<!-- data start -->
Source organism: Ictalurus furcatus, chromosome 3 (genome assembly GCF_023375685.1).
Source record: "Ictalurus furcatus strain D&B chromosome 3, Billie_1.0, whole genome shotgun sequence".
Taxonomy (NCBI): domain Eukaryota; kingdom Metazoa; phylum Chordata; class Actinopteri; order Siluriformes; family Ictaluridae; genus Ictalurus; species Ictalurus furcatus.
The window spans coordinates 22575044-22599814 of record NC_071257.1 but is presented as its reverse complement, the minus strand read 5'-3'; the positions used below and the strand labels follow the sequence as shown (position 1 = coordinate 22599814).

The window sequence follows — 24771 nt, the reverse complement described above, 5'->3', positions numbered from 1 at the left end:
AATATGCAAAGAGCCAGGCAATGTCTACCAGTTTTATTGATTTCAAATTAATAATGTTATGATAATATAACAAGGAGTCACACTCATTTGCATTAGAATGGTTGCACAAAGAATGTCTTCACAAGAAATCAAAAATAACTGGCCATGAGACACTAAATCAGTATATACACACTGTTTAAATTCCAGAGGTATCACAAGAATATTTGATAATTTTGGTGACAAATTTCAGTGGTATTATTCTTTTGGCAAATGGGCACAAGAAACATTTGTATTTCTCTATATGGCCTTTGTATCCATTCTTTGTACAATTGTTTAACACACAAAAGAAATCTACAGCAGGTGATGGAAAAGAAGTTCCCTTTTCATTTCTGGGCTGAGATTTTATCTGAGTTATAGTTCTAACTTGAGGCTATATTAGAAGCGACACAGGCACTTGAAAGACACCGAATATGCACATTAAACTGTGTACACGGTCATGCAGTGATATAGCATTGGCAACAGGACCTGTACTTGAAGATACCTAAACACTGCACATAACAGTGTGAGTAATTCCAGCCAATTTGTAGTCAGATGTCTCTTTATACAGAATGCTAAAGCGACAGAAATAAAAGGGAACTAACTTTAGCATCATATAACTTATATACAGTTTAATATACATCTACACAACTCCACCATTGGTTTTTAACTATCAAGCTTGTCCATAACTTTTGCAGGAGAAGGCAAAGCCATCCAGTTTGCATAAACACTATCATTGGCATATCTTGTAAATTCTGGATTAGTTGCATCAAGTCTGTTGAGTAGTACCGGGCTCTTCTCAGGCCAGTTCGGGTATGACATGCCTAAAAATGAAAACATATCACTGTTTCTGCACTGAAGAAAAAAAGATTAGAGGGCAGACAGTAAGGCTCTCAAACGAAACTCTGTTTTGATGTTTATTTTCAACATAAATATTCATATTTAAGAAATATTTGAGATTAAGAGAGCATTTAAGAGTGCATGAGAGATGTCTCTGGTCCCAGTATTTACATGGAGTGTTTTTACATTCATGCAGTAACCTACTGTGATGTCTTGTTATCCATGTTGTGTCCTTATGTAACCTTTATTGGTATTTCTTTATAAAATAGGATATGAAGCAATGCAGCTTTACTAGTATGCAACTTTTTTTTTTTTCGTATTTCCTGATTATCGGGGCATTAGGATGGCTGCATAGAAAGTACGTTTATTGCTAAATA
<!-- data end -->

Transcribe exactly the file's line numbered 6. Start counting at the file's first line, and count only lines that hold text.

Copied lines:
AATATGCAAAGAGCCAGGCAATGTCTACCAGTTTTATTGATTTCAAATTAATAATGTTATGATAATATAACAAGGAGTCACACTCATTTGCATTAGAATGGTTGCACAAAGAATGTCTTCACAAGAAATCAAAAATAACTGGCCATGAGACACTAAATCAGTATATACACACTGTTTAAATTCCAGAGGTATCACAAGAATATTTGATAATTTTGGTGACAAATTTCAGTGGTATTATTCTTTTGGCAAATGGGCACAAGAAACATTTGTATTTCTCTATATGGCCTTTGTATCCATTCTTTGTACAATTGTTTAACACACAAAAGAAATCTACAGCAGGTGATGGAAAAGAAGTTCCCTTTTCATTTCTGGGCTGAGATTTTATCTGAGTTATAGTTCTAACTTGAGGCTATATTAGAAGCGACACAGGCACTTGAAAGACACCGAATATGCACATTAAACTGTGTACACGGTCATGCAGTGATATAGCATTGGCAACAGGACCTGTACTTGAAGATACCTAAACACTGCACATAACAGTGTGAGTAATTCCAGCCAATTTGTAGTCAGATGTCTCTTTATACAGAATGCTAAAGCGACAGAAATAAAAGGGAACTAACTTTAGCATCATATAACTTATATACAGTTTAATATACATCTACACAACTCCACCATTGGTTTTTAACTATCAAGCTTGTCCATAACTTTTGCAGGAGAAGGCAAAGCCATCCAGTTTGCATAAACACTATCATTGGCATATCTTGTAAATTCTGGATTAGTTGCATCAAGTCTGTTGAGTAGTACCGGGCTCTTCTCAGGCCAGTTCGGGTATGACATGCCTAAAAATGAAAACATATCACTGTTTCTGCACTGAAGAAAAAAAGATTAGAGGGCAGACAGTAAGGCTCTCAAACGAAACTCTGTTTTGATGTTTATTTTCAACATAAATATTCATATTTAAGAAATATTTGAGATTAAGAGAGCATTTAAGAGTGCATGAGAGATGTCTCTGGTCCCAGTATTTACATGGAGTGTTTTTACATTCATGCAGTAACCTACTGTGATGTCTTGTTATCCATGTTGTGTCCTTATGTAACCTTTATTGGTATTTCTTTATAAAATAGGATATGAAGCAATGCAGCTTTACTAGTATGCAACTTTTTTTTTTTTCGTATTTCCTGATTATCGGGGCATTAGGATGGCTGCATAGAAAGTACGTTTATTGCTAAATA